What Expectations Should We Really Be Setting in Education?

Seeking to shift or change a whole system is fraught with challenges, known and unknown risks, and benefits. Over the last week, a possible change to our state’s approach to VCE was reported on, with a specific focus on the setting of minimum standards. Before we revise and lay down these new standards, I really believe there are some things we need to put onto the proverbial school table for discussion.

Yes, it is important to have clear expectations and measurable outcomes, but there’s something you should know: assessment isn’t really about the students. Assessment is about the teaching and learning that has taken place.

Now, before the pitchforks are dusted off and grabbed from your nearest Bunnings, I’m definitely not having a go at teachers.

Far from it, as I am one too.


What I am saying is that within our system, we need to focus on investing and building up our teachers.  Before we overhaul and shift our VCE and set minimum expectations, there is a need to clarify our collective understanding of assessment and set clear, supportive and realistic expectations for our teachers with assessment.

If we don’t know why we are assessing, what we are actually assessing, and most importantly, how the assessment data informs the next step in learning, the task to engage students in school and learning is made so much more difficult.


Understanding the learning intentions and criteria for what success looks like in any learning area is critical for our students and teachers.

Investing in our understanding and process of assessment will not only equip our teachers with greater skills to reach students, but can also create conditions and opportunities for any student to experience success academically, personally, socially and emotionally. (If there’s one thing we are seeing within impactful schools it is a positive correlation between students’ connections to their community and their achievement).

Now, this is awkward, but we need to also talk about the c-word…collaboration.

Surprised Kid - Ben White Photo

Oh my God, he just mentioned that c-word.

This overused, yet underestimated word, is a game changer. No teacher, leading teacher or school leader can do it all on their own. The thing is, we already know this. The positive links between teaching teams, faculties or schools with high levels of collaboration and increased student achievement continues to jump off the pages within within the literature.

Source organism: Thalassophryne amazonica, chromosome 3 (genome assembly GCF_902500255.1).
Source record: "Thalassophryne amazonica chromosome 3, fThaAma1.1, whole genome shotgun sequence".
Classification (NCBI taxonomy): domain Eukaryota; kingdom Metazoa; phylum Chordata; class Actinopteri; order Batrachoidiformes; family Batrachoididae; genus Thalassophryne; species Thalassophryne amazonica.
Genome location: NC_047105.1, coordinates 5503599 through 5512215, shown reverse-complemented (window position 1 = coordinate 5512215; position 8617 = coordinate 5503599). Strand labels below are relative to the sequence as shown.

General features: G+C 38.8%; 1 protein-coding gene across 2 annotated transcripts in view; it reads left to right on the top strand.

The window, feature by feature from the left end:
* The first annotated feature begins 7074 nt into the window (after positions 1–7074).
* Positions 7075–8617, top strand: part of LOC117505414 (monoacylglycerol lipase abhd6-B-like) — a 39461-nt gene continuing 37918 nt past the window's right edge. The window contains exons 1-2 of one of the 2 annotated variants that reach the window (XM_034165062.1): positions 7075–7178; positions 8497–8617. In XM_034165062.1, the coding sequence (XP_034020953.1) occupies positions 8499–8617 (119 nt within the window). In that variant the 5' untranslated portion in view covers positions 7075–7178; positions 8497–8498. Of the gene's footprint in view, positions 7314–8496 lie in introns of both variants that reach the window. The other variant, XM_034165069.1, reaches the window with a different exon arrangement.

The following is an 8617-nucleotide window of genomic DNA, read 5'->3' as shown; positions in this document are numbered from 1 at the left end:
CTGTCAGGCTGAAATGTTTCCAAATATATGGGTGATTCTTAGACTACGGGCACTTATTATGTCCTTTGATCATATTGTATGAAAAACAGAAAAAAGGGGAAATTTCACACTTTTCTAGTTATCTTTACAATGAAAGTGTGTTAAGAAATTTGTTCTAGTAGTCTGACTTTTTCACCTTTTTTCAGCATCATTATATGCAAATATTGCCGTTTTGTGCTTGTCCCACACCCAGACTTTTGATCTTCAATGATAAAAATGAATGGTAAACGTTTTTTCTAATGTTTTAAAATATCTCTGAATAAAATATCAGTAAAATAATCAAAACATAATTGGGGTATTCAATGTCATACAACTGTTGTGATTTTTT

Collaboration, taking responsibility to co-labour in the learning ourselves, as well as the learning of others is critical.

What we need to be aware of though, is that the greatest discrepancies aren’t occurring between our schools, but between the classrooms within our schools.

If we are serious about raising our students’ achievement and growth, the focus needs to be supporting and challenging us, as teachers, to collaborate and mentor one another effectively.

The role of mentoring within classrooms, middle leadership team and executive leadership teams must become the norm. Developing an expectation that we share our knowledge, experiences, failures and successes is critical for any classroom teacher, teacher leader, school leader and policymaker.

While it may appear that the discussion playing out is on setting expectations for our students, we really need to think about the expectations and support structures for our educators. The thing is we already have these at our disposal through the frameworks, models, tools and knowledge within Australian Institute for Teaching and School Leadership (AITSL), the Teacher Education Ministerial Advisory Group (TEMAG) evidence-based research.

The problem is we haven’t got anywhere near critical mass with this knowledge reaching schools…yet.

Range of Emotions

(Don’t get upset, see the word yet? That means we’re not giving up)

The questions that arise now are how can we make this knowledge base real within schools? How will we be supported to work together and challenge one another to achieve the lofty ideals that are developed?

Before we change the expectations for our students, we need to seriously consider our expectations of us all as assessors, learners, community inspirers and collaborators.

As important as policy, politicians and systemic innovation may be, the greatest drivers and influencers of sustainable change are already in front of us: the many teachers standing up in our classrooms.

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Ready for some more? You might like these…

Why We Need to Watch Our Students Walk Into Our Classrooms

Things You Actually Need When Setting Up Your Classroom – Part One

Teacher Tip #76: Act Like An Idiot (Sometimes)

How to Win Kids Over: Names and a Similarity

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